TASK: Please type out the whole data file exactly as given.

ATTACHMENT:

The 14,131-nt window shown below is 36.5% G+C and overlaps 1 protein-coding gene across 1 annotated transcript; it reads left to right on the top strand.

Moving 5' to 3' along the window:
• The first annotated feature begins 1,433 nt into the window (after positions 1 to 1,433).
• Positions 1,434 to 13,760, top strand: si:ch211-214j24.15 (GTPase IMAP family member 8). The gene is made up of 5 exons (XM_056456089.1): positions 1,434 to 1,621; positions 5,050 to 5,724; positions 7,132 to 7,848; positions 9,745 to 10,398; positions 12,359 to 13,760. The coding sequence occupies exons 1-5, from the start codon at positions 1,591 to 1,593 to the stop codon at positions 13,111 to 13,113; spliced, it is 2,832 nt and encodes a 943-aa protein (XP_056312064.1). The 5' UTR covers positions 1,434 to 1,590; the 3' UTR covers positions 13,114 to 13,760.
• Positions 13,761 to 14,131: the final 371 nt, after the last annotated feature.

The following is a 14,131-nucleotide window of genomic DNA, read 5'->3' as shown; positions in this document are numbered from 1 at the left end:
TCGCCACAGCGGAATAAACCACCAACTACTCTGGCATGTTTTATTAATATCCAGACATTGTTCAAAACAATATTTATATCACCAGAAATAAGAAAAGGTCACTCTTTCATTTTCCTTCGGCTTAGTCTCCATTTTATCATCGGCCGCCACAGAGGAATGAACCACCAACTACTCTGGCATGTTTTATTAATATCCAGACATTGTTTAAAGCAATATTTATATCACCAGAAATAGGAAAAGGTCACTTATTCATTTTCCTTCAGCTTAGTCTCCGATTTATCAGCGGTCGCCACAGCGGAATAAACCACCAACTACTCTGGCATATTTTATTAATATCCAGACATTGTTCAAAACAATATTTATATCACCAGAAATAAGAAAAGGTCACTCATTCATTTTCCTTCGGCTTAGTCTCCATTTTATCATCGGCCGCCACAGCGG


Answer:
The 14,131-nt window shown below is 36.5% G+C and overlaps 1 protein-coding gene across 1 annotated transcript; it reads left to right on the top strand.

Moving 5' to 3' along the window:
• The first annotated feature begins 1,433 nt into the window (after positions 1 to 1,433).
• Positions 1,434 to 13,760, top strand: si:ch211-214j24.15 (GTPase IMAP family member 8). The gene is made up of 5 exons (XM_056456089.1): positions 1,434 to 1,621; positions 5,050 to 5,724; positions 7,132 to 7,848; positions 9,745 to 10,398; positions 12,359 to 13,760. The coding sequence occupies exons 1-5, from the start codon at positions 1,591 to 1,593 to the stop codon at positions 13,111 to 13,113; spliced, it is 2,832 nt and encodes a 943-aa protein (XP_056312064.1). The 5' UTR covers positions 1,434 to 1,590; the 3' UTR covers positions 13,114 to 13,760.
• Positions 13,761 to 14,131: the final 371 nt, after the last annotated feature.

The following is a 14,131-nucleotide window of genomic DNA, read 5'->3' as shown; positions in this document are numbered from 1 at the left end:
TCGCCACAGCGGAATAAACCACCAACTACTCTGGCATGTTTTATTAATATCCAGACATTGTTCAAAACAATATTTATATCACCAGAAATAAGAAAAGGTCACTCTTTCATTTTCCTTCGGCTTAGTCTCCATTTTATCATCGGCCGCCACAGAGGAATGAACCACCAACTACTCTGGCATGTTTTATTAATATCCAGACATTGTTTAAAGCAATATTTATATCACCAGAAATAGGAAAAGGTCACTTATTCATTTTCCTTCAGCTTAGTCTCCGATTTATCAGCGGTCGCCACAGCGGAATAAACCACCAACTACTCTGGCATATTTTATTAATATCCAGACATTGTTCAAAACAATATTTATATCACCAGAAATAAGAAAAGGTCACTCATTCATTTTCCTTCGGCTTAGTCTCCATTTTATCATCGGCCGCCACAGCGG